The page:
While some students launch businesses during their time on campus, five alumni from the class of 2015 began their entrepreneurial careers post-graduation through a training program called Venture for America.

Founded in July 2011, VFA is a fellowship program for recent college graduates who wish to work at startups across the country. Alumni have joined since 2012, but the number of Yale graduates in the 2015 VFA class is the highest yet: five participated in 2015, compared to four in the previous three years combined. Harvard had three VFA fellows for the class of 2014 and none for 2015, according to the VFA website.

“It’s kind of like a condensed, abbreviated taste of business school,” said Sophie Kaye ’15, who is one of this year’s fellows, of her experience while working at Leagueside, a startup based in Philadelphia working to help fund youth sports leagues.

The five members of the class of 2015 — Kaye, Landon Acriche, Sophie Janaskie, Sam Lowenkamp and Christopher Morse — went through five weeks of training at Brown University over the summer, during which 120 fellows participated in weekly team challenges, attended formal training sessions by corporations like McKinsey & Company, panel speaker events with serial entrepreneurs and lectures by professionals in various industries. In August, the fellows started working for emerging startup companies, where they said they hope to learn new skills that may prove useful when they decide to launch their own businesses in the future.

“[Training activities] ranged from ‘build a website’ to ‘develop a growth strategy for VFA,’” Lowenkamp said. “Most of the challenges were based on real problems at real companies, so our learning and practice were nicely grounded in the reality of building a startup.”

Out of the five alumni VFA fellows, some only recently came to entrepreneurship as a career path, while others have been set on trying to start their own businesses or working at a startup for a long time.

Lowenkamp, for example, said he spent his junior summer interning for a startup accelerator — a company that provides mentorship to startup companies -— and was inspired by the high-speed, high-stakes world of startup companies. He said he knew right away that he wanted to work at a startup company after graduation, and when he learned about VFA, he decided to apply.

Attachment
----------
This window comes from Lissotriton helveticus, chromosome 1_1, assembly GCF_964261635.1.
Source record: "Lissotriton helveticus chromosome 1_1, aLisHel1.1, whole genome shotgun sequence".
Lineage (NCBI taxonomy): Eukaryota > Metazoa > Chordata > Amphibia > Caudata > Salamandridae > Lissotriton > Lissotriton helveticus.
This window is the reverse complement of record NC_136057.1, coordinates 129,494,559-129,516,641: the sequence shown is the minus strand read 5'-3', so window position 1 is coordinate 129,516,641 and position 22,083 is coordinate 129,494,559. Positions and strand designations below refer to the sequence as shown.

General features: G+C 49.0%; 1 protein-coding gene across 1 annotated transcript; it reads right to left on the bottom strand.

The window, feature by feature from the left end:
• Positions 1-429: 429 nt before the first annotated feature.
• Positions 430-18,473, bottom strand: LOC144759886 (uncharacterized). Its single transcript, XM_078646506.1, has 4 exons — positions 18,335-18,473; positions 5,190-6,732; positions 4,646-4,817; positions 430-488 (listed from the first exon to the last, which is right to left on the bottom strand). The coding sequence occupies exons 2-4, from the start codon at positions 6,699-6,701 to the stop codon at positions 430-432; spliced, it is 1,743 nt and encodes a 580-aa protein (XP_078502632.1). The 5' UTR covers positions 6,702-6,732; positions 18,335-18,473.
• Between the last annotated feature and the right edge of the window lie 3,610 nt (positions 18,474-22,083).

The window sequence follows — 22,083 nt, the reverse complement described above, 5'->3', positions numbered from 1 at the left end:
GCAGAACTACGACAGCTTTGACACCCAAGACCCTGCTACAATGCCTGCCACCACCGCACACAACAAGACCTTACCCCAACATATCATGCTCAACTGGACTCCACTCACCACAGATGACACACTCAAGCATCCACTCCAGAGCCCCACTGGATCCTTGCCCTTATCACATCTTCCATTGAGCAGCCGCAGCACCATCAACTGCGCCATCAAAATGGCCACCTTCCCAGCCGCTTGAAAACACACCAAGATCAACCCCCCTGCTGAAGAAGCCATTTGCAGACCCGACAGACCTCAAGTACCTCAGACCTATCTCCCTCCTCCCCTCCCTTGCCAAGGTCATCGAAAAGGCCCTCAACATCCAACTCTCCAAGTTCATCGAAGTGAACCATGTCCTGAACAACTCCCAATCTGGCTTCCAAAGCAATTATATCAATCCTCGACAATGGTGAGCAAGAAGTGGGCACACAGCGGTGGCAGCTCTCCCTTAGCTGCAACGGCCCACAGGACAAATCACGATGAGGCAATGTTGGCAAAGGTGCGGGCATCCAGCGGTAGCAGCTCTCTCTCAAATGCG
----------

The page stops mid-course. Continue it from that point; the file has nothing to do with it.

“When I learned that VFA helps its fellows find new positions if their current startup goes under, I was sold,” he said. “I had found a startup with a safety net.”

Acriche, who currently works at Alabama Power in Birmingham on startup projects for the corporation, said that joining VFA is not only for people who want to start their own businesses. Acriche said that although one of the goals of VFA is to help people start their own businesses or organizations in the long run, it is not a requirement and not the path for everyone who participates in the program. He added that he would recommend VFA for people who might not be interested in the more streamlined routes of finance, law or medical school.

Leandra Elberger, senior communications and development manager for VFA, echoed the sentiment, stating that the program partners with startup companies in which a young college graduate could make a real impact.

“More important than looking for a startup that is going to be the next ‘unicorn,’ we look for startups that have great opportunities for a young person to make an impact and learn through good management and mentorship,” she said.

While Yale’s alumni at VFA are committing their first years out of college as entrepreneurs working in startups, some current students are getting a head start by launching their companies while at Yale. Last week, for example, Mustafa Malik ’16 opened his business, Lassi Bar, which offers lassi, a traditional Indian yogurt-based drink. Malik said that his entrepreneurial experience on campus has been both “exhilarating and exhausting,” adding that Yale’s resources and network allowed him to grow very quickly as a business.

While Malik did say that Yale’s entrepreneurial culture is not as strong as other colleges’ like Stanford or Harvard, he said that Yale is definitely making progress and that the Yale Entrepreneurial Institute has been very helpful in launching his business. But Malik added that YEI needs more funding and a larger presence on campus. In order to improve the entrepreneurial environment at Yale, students should be made more aware of the many New Haven businesses started by Yale alums, such as Blue State Coffee, he said.

“I think the university should definitely expand and provide more resources for student projects, especially undergrads,” Malik said.

VFA operates in 15 cities nationwide.